Thrill-a-minute storylines and captivating landscapes have had us all glued to Westworld like a corset on a saloon girl. It’s disappointing to hear that season two won’t hit screens until 2018 – life just isn’t as exciting without a weekly dose of twisted cliffhangers. In the meantime, we can seek to discover own sense of heady adventure with these Westworld-inspired travel experiences.
Road trip Utah
The easiest way to feel like you are part of the Westworld scenery is to actually visit it. The towering red rock formations are easily recognisable as Utah, but not all shots were filmed in Monument Valley; Dead Horse Point, Castle Valley and regions of Moab all contribute to the backdrop. A road trip through this vivid countryside is a bucket list journey that will make it easy to believe the adventures of Dolores, Teddy and William are happening just around the corner.
Saddle Up With Gauchos, South America
South American cowboys are known as gauchos, and throughout Bolivia, Chile and Argentina there are working ranches that invite visitors to immerse themselves in the authentic gaucho lifestyle. Accommodation ranges from homestays through to luxury lodgings, and activities are just as diverse. You can work alongside the cowboys as they go about their daily chores or ride out through scenery that is as rugged and romantic as the place where Teddy and Dolores share their daily kiss.
Paramount Ranch, California
During the ten episodes of Westworld season one, the audience is lured back to the dusty streets of a particular pioneer town time and time again. It is the site of Teddy’s dark deeds, the place that Dolores can’t leave behind, and the original site of training for the hosts. The permanent facades of this western town are yours to explore at Paramount Ranch, which is set on National Park Service land just an hour away from Los Angeles.
Ghost Towns of Montana
If you’d rather the real thing, then head north to explore the spooky streets of Montana’s gold rush ghost towns. Many of these towns are so well preserved that the silence of their streets feels instinctively wrong. Calamity Jane briefly called Virginia City home, and although it is now an eerie shell, tourism efforts ensure you can pan for gold or take a scenic train ride through Alder Gulch. Nevada City is just down the road, and Bannack is an hour or so to the west, all untouched since the time when gunslingers and saloon girls roamed the streets.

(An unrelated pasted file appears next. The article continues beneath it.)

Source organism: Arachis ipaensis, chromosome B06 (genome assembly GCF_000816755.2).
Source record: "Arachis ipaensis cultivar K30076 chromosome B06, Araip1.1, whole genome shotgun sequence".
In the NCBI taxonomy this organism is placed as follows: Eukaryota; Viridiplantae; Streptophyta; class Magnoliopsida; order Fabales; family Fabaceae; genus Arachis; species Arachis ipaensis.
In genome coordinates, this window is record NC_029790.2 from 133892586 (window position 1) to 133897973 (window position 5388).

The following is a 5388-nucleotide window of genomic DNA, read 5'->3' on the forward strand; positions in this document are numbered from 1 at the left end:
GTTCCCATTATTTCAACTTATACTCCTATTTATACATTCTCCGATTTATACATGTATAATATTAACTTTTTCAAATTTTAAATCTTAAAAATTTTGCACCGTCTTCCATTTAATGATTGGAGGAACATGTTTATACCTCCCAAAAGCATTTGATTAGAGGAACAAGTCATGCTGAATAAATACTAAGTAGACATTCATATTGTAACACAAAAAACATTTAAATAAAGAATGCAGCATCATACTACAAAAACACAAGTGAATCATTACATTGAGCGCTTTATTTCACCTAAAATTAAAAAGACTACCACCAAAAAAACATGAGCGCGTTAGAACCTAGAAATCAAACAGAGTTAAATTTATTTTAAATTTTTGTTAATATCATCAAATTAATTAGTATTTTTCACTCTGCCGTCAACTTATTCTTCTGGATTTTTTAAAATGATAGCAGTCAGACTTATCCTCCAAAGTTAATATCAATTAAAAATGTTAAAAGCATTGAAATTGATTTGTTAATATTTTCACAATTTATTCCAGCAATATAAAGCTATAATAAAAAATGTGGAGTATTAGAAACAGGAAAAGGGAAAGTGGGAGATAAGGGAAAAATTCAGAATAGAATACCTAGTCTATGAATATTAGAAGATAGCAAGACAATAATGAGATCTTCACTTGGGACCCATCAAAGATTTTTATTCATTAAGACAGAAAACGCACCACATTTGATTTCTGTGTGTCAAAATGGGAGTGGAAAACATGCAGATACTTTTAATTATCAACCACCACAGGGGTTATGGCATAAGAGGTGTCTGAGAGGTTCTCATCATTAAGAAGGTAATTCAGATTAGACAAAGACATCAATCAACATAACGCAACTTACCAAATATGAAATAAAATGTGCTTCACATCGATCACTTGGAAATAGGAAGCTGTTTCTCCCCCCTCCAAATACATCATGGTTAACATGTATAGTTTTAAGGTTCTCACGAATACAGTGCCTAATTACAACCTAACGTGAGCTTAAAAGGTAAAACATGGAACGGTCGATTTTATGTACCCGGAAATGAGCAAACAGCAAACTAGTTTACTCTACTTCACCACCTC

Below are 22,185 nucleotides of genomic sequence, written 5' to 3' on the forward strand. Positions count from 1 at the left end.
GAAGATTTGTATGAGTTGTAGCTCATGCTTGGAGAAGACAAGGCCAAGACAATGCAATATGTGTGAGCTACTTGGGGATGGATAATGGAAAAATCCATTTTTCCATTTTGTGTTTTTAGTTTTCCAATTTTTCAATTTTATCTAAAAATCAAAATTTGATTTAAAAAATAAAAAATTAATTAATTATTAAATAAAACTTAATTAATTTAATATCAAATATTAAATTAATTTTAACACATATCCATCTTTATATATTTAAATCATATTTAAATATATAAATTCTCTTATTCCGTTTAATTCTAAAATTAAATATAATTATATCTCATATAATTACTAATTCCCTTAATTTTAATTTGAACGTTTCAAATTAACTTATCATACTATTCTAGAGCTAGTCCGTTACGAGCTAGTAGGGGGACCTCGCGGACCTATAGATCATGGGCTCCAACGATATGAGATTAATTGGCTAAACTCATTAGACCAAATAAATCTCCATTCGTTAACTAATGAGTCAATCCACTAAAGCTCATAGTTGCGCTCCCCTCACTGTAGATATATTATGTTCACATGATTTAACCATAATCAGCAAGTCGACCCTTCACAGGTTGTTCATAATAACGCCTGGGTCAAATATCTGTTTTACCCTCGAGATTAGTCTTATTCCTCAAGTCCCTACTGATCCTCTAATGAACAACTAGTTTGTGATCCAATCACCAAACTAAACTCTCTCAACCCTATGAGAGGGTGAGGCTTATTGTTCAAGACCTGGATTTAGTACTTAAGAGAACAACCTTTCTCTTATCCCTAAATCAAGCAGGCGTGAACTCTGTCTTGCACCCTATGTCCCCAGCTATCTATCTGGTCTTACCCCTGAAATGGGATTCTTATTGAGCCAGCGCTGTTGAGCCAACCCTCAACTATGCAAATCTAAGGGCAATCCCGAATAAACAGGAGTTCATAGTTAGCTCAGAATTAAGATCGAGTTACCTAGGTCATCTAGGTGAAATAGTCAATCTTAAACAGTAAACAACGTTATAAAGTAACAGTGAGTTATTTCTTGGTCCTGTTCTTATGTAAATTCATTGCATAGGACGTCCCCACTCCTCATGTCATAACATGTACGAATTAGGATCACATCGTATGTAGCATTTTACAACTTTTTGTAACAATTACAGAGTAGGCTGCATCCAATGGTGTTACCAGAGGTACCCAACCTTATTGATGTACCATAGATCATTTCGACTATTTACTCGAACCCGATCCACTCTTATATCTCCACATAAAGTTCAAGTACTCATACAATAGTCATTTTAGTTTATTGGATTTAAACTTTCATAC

If the idea of Westworld’s robots tickled your fancy without creeping you out, then book yourself in for a stay at Henn na Hotel Nagasaki. Translated from Japanese as ‘strange hotel’, Henn na is run almost entirely by robots. Check in with an astonishingly lifelike female droid or an English-speaking velociraptor, then let the robotic bellboy take your bags to your room, which is unlocked with a facial recognition program. Robert Ford would approve.
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The Ghan, Australia's Great Southern Rail
Who could forget the sweeping views and antiquated romance of the Westworld train? While you can’t be assured of seeing Teddy dreaming in a carriage corner, a journey on The Ghan railway can deliver on vistas of the same epic proportions. The train runs between Darwin and Adelaide, and while there are no arches of red rock, the desolate beauty of the Australian Outback will still render you speechless.
Tabernas Desert Frontier Town, Almeria, Spain
The Americas aren’t the only place that boast a good backdrop for a Western – the desert of Almeria was the filming location for classics such as The Good, The Bad and The Ugly, Indiana Jones and the Last Crusade, and A Fistful of Dollars. Oasys Theme Park incorporates an erstwhile spaghetti Western set with a zoological reserve and an aquatic park. Costumed characters stage regular performances, including boisterous can can dances and a shoot-em-up Western Show.
Everest Virtual Reality Experience
If it was the behind-the-scenes technology that was blowing your hair back in Westworld, then no doubt you’ve already heard of the Mount Everest VR experience. Adjust your VR goggles and prepare for an alarmingly realistic vision of the world’s tallest mountain, amalgamated from hundreds of photos and videos. Your feet may be on solid ground, but your heart will be in your mouth as you navigate narrow, icy precipices and hear the wind whipping around your legs.